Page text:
my Old Workshop

Metals that don't mix

While you might think that metals like galvanized steel, copper and aluminum will last forever, there are certain circumstances under which they will corrode. The trick is to avoid those situations.

Refined metals are unstable, and can be affected by interaction with other metals and materials. And that can lead to real problems when it comes to working around your house.

For example, some older homes may still have galvanized steel water pipes. Maybe you want to repair a section with new copper pipe, but you don’t want to pull out the whole section. Just attach the copper to the steel with a copper fitting, right? Stop right there. Galvanic corrorsion will likely occur, and your nice repair job will soon be leaking all over. Use a brass or plastic fitting between the two metals instead.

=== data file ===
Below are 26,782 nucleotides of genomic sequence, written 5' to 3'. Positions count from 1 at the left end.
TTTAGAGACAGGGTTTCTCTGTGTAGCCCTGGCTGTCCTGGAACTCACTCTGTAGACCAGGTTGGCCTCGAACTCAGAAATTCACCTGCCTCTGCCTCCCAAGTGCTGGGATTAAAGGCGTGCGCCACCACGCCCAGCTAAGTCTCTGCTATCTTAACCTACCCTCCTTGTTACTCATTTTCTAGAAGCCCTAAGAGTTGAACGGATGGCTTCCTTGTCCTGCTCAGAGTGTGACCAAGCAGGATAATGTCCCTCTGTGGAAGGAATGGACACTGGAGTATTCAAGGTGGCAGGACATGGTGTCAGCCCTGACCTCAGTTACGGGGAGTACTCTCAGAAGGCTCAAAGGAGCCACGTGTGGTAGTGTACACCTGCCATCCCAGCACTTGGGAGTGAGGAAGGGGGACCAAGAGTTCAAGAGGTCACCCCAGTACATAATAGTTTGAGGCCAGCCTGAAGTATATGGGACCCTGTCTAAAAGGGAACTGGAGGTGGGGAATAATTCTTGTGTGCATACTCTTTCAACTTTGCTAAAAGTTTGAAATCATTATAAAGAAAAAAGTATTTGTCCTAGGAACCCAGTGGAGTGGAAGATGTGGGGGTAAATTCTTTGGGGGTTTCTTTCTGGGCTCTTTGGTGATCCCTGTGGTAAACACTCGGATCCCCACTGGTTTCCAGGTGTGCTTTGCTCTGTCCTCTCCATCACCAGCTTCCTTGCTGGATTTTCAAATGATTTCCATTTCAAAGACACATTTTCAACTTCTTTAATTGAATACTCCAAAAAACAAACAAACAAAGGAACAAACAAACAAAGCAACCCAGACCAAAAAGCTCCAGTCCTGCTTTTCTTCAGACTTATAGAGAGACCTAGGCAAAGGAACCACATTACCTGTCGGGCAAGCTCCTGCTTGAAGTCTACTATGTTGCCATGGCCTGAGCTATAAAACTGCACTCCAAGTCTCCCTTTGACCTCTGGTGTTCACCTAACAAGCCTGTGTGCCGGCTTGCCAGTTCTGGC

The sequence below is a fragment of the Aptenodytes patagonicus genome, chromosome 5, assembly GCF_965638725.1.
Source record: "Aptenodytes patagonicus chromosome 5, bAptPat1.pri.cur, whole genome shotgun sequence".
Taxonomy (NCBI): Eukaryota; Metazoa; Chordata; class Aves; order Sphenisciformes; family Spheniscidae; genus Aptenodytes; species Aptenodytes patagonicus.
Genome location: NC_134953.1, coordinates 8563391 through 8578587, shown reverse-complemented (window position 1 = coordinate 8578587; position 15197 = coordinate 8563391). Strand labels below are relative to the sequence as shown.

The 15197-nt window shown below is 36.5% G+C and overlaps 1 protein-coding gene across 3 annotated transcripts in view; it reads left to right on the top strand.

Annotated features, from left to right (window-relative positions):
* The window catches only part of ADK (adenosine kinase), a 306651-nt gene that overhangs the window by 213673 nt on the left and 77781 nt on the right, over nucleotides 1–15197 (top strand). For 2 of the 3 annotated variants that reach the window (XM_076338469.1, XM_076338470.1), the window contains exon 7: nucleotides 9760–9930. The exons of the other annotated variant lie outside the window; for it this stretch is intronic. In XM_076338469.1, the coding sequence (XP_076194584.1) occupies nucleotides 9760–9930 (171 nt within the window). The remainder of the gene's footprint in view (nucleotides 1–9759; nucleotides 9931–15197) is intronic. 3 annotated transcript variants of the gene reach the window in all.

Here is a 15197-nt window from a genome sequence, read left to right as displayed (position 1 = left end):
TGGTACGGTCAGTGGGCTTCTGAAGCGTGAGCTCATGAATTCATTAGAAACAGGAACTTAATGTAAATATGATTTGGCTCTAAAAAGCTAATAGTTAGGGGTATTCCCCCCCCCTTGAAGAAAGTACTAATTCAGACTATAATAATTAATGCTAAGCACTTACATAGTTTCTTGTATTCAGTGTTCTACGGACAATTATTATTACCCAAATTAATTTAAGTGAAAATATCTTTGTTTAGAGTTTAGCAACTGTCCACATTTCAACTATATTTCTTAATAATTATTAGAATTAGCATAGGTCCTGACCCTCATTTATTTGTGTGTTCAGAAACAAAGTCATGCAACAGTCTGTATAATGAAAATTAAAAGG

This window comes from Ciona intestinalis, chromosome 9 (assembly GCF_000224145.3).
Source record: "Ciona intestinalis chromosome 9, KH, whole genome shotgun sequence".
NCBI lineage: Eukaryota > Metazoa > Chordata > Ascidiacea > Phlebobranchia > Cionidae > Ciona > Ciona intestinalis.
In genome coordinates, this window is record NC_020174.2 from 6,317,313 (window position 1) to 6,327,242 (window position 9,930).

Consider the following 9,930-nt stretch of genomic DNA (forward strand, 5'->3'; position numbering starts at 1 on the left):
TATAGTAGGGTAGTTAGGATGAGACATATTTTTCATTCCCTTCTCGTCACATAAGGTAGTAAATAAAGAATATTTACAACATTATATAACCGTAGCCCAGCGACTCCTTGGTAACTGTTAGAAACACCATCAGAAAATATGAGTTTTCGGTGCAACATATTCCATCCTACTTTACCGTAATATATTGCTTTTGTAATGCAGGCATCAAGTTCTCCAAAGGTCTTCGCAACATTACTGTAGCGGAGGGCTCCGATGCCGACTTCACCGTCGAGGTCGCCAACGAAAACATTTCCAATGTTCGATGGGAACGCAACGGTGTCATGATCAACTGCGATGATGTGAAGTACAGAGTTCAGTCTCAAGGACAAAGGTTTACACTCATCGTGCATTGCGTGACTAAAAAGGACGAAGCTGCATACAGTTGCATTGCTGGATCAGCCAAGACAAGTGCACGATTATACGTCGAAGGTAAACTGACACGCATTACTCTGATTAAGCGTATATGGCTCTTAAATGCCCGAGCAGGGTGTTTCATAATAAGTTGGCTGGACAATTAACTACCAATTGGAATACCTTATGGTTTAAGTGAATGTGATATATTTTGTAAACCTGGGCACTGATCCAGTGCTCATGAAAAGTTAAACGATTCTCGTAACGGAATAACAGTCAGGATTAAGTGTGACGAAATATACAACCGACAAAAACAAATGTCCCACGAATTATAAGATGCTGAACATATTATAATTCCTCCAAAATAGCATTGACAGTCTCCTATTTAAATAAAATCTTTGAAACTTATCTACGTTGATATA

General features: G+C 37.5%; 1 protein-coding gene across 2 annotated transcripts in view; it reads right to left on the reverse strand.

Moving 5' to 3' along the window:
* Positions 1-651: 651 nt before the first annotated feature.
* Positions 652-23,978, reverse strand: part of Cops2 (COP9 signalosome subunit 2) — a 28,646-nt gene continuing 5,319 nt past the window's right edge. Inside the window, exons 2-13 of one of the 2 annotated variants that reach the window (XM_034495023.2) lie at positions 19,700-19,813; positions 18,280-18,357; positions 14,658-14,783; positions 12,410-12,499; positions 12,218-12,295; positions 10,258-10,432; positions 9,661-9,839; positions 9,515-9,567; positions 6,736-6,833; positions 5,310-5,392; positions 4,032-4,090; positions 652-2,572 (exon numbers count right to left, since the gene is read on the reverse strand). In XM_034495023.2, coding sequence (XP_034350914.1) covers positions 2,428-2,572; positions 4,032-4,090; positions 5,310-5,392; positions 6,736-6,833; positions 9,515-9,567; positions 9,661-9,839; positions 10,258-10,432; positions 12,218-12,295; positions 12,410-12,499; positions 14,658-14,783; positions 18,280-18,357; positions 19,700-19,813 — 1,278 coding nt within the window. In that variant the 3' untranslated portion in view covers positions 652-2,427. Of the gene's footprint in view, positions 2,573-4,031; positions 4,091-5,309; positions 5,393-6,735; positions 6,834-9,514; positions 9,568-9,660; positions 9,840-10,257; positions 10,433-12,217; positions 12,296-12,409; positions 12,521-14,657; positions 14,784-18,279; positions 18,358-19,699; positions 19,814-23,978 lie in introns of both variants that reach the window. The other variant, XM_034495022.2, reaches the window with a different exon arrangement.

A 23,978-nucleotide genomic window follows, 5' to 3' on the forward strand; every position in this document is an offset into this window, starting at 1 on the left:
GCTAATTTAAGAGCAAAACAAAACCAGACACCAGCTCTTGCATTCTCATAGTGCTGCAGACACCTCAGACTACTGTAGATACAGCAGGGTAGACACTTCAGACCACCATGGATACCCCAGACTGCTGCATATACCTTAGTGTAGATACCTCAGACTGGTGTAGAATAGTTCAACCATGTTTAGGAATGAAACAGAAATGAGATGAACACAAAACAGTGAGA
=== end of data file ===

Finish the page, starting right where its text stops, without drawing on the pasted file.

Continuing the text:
Likewise, don’t drive galvanized nails into copper flashing.

Taking a lesson from above, using copper counter flashing (or cap flashing) over aluminum step flashing is also a no-no.

This will also affect the type of solder and flux you use when soldering these metals.

Metals can also react with other substances. Coated aluminum — which is often a great material to use for flashing, soffits and eavestroughs — should not be used for counter flashing when the flashing is embedded in mortar in a brick wall. While the aluminum is coated, the alkalinity in the mortar will attack the cut end and quickly corrode the aluminum.

So, before you put any two metals together, make sure they’re suitable partners.